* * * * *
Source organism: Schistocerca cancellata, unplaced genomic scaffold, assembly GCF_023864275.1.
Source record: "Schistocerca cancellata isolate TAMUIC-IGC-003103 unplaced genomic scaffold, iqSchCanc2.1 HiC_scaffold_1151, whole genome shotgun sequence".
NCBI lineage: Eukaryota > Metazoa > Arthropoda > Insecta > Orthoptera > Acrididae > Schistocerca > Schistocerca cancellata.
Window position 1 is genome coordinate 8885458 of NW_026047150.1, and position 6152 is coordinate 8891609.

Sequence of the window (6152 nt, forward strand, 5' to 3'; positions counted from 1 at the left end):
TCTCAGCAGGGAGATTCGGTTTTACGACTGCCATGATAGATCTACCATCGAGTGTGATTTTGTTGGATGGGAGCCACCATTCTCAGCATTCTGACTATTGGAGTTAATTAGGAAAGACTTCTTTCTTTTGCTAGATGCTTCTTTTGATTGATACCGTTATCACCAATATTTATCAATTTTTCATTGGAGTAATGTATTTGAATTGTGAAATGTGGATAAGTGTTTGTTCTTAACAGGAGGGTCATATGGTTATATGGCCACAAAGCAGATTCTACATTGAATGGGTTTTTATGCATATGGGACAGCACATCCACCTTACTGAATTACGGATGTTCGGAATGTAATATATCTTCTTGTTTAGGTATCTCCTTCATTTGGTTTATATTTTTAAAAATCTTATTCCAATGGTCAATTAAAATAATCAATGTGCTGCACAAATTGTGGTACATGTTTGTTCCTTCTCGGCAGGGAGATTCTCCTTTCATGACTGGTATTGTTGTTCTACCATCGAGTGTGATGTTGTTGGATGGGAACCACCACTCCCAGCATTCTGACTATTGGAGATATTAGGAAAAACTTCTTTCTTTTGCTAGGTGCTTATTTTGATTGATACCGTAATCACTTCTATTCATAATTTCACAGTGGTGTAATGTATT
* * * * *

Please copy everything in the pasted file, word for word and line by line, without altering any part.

Source organism: Schistocerca cancellata, unplaced genomic scaffold, assembly GCF_023864275.1.
Source record: "Schistocerca cancellata isolate TAMUIC-IGC-003103 unplaced genomic scaffold, iqSchCanc2.1 HiC_scaffold_1151, whole genome shotgun sequence".
NCBI lineage: Eukaryota > Metazoa > Arthropoda > Insecta > Orthoptera > Acrididae > Schistocerca > Schistocerca cancellata.
Window position 1 is genome coordinate 8885458 of NW_026047150.1, and position 6152 is coordinate 8891609.

Sequence of the window (6152 nt, forward strand, 5' to 3'; positions counted from 1 at the left end):
TCTCAGCAGGGAGATTCGGTTTTACGACTGCCATGATAGATCTACCATCGAGTGTGATTTTGTTGGATGGGAGCCACCATTCTCAGCATTCTGACTATTGGAGTTAATTAGGAAAGACTTCTTTCTTTTGCTAGATGCTTCTTTTGATTGATACCGTTATCACCAATATTTATCAATTTTTCATTGGAGTAATGTATTTGAATTGTGAAATGTGGATAAGTGTTTGTTCTTAACAGGAGGGTCATATGGTTATATGGCCACAAAGCAGATTCTACATTGAATGGGTTTTTATGCATATGGGACAGCACATCCACCTTACTGAATTACGGATGTTCGGAATGTAATATATCTTCTTGTTTAGGTATCTCCTTCATTTGGTTTATATTTTTAAAAATCTTATTCCAATGGTCAATTAAAATAATCAATGTGCTGCACAAATTGTGGTACATGTTTGTTCCTTCTCGGCAGGGAGATTCTCCTTTCATGACTGGTATTGTTGTTCTACCATCGAGTGTGATGTTGTTGGATGGGAACCACCACTCCCAGCATTCTGACTATTGGAGATATTAGGAAAAACTTCTTTCTTTTGCTAGGTGCTTATTTTGATTGATACCGTAATCACTTCTATTCATAATTTCACAGTGGTGTAATGTATT